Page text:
Ponesimod (Ponvory) for the treatment of adults with relapsing multiple sclerosis (MS). 



Nine in 10 patients with multiple sclerosis who received the medication did not have worsening of 3-month disability, and ponesimod showed a numerical benefit in delaying disability progression.



Clinical trials found that it is superior to teriflunomide in reducing annual relapses and brain lesions.



Ponesimod is a once-daily oral selective sphingosine-1-phosphate receptor 1 (S1P1) modulator. 



It can treat clinically isolated syndrome, relapsing-remitting disease, and active secondary progressive disease.



Approval is partially based on a 2-year, head-to-head phase 3 clinical trial: ponesimod demonstrated superior efficacy in significantly reducing annual relapse by 30.5% compared to teriflunomide 14 mg in patients with relapsing MS.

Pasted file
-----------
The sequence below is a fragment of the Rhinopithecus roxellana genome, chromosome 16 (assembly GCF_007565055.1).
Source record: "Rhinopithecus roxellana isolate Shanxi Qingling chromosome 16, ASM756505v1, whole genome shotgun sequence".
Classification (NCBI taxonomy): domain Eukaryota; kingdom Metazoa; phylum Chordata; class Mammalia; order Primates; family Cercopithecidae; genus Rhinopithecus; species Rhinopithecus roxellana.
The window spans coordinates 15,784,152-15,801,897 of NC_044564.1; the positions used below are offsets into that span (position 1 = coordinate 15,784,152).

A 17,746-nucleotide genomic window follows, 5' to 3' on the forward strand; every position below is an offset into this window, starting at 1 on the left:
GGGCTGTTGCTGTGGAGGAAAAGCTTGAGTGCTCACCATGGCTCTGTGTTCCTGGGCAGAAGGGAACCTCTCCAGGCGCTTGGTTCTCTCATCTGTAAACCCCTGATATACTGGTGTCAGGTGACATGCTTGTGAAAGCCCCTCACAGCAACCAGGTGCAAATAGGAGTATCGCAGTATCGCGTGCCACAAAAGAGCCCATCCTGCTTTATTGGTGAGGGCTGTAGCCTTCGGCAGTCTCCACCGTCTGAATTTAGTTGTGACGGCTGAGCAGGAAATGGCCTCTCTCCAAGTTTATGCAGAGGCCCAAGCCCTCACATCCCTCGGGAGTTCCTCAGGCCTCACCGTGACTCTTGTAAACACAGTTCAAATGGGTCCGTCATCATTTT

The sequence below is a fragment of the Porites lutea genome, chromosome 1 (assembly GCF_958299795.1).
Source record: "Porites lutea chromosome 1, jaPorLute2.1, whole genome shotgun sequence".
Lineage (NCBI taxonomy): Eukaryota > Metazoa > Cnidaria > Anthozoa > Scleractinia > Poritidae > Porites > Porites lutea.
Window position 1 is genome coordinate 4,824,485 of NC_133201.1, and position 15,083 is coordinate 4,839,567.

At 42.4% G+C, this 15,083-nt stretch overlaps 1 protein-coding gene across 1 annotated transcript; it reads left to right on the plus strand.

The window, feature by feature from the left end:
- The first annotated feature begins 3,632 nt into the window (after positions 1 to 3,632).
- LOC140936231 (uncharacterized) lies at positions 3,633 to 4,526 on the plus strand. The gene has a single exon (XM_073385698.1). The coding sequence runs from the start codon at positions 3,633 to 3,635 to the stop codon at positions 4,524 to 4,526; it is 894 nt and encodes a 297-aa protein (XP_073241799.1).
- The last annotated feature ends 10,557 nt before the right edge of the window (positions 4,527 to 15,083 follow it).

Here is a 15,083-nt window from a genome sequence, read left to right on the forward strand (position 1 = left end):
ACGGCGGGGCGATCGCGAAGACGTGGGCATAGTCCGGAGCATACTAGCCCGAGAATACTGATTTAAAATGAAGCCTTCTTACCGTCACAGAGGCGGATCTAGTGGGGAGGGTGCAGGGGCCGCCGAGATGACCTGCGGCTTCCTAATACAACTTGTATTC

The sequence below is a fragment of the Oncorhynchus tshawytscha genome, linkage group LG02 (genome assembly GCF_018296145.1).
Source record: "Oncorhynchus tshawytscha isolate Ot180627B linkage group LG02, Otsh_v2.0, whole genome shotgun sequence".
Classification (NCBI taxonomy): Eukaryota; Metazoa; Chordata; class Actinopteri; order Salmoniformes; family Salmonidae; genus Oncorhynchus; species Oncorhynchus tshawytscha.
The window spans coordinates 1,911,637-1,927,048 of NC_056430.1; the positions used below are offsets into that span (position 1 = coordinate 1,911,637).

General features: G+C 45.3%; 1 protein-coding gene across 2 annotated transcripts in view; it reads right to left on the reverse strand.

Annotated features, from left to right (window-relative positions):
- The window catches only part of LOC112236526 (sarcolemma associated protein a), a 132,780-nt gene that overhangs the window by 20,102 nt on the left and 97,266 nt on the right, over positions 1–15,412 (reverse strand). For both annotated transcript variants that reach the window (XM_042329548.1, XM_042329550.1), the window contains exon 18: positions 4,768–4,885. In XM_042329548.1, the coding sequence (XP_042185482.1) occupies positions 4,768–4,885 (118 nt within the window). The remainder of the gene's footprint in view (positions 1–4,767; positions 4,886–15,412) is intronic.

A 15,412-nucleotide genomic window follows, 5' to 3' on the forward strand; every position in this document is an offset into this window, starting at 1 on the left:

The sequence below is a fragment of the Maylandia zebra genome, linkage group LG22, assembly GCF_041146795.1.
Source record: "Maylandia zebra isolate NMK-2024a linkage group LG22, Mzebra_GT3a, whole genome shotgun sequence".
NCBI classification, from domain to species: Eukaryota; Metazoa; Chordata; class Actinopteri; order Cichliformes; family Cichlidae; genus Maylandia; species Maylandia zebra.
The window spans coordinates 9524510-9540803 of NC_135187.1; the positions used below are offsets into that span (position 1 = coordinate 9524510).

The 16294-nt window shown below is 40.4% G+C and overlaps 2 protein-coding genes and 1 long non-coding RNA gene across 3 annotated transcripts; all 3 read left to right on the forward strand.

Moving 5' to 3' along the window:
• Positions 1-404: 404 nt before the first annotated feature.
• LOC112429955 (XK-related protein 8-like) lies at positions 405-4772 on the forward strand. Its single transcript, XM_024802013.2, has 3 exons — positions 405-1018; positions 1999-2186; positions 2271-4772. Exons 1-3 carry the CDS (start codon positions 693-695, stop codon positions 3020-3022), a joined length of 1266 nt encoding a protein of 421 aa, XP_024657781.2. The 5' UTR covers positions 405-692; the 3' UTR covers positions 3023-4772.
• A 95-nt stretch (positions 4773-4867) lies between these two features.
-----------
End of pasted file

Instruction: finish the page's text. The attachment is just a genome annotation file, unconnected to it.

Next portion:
Over the study period, 71% of patients treated with ponesimod had no confirmed relapses, compared to 61% in the teriflunomide group.



It was superior to teriflunomide in reducing the number of new gadolinium-enhancing (GdE) T1 lesions and the number of new or enlarging T2 lesions by 59% and 56%, respectively. 



It prevents disability from worsening for most people, 9 in 10 patients who received the medication did not have worsening of 3-month disability.



The drug dissipates within 1 week if treatment needs to be stopped and its effects on the immune system wear off in 1 to 2 weeks for most patients. 



Ponesimod has a proven safety profile and was generally well-tolerated over multiple clinical studies totaling more than 10 years, with overall adverse event (AE) rates similar to placebo in the phase 2 and teriflunomide in the phase 3 trials. 



Most common AEs observed were upper respiratory infection, hepatic transaminase elevation, and hypertension.




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